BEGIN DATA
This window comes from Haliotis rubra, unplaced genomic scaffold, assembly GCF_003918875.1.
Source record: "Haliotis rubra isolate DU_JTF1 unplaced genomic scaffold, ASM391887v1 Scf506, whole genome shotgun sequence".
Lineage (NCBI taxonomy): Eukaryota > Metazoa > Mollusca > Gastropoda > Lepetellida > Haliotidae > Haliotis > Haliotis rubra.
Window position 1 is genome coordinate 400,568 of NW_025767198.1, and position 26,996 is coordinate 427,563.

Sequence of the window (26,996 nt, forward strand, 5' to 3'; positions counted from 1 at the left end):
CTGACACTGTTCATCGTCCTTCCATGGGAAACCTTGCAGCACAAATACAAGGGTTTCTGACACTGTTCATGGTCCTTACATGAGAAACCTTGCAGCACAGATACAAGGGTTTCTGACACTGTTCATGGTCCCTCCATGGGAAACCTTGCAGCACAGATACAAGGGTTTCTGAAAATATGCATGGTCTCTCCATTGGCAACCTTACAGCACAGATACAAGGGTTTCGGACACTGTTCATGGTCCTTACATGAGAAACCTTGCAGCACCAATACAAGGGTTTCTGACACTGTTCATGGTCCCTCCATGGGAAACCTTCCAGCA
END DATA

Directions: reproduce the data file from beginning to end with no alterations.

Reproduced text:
This window comes from Haliotis rubra, unplaced genomic scaffold, assembly GCF_003918875.1.
Source record: "Haliotis rubra isolate DU_JTF1 unplaced genomic scaffold, ASM391887v1 Scf506, whole genome shotgun sequence".
Lineage (NCBI taxonomy): Eukaryota > Metazoa > Mollusca > Gastropoda > Lepetellida > Haliotidae > Haliotis > Haliotis rubra.
Window position 1 is genome coordinate 400,568 of NW_025767198.1, and position 26,996 is coordinate 427,563.

Sequence of the window (26,996 nt, forward strand, 5' to 3'; positions counted from 1 at the left end):
CTGACACTGTTCATCGTCCTTCCATGGGAAACCTTGCAGCACAAATACAAGGGTTTCTGACACTGTTCATGGTCCTTACATGAGAAACCTTGCAGCACAGATACAAGGGTTTCTGACACTGTTCATGGTCCCTCCATGGGAAACCTTGCAGCACAGATACAAGGGTTTCTGAAAATATGCATGGTCTCTCCATTGGCAACCTTACAGCACAGATACAAGGGTTTCGGACACTGTTCATGGTCCTTACATGAGAAACCTTGCAGCACCAATACAAGGGTTTCTGACACTGTTCATGGTCCCTCCATGGGAAACCTTCCAGCA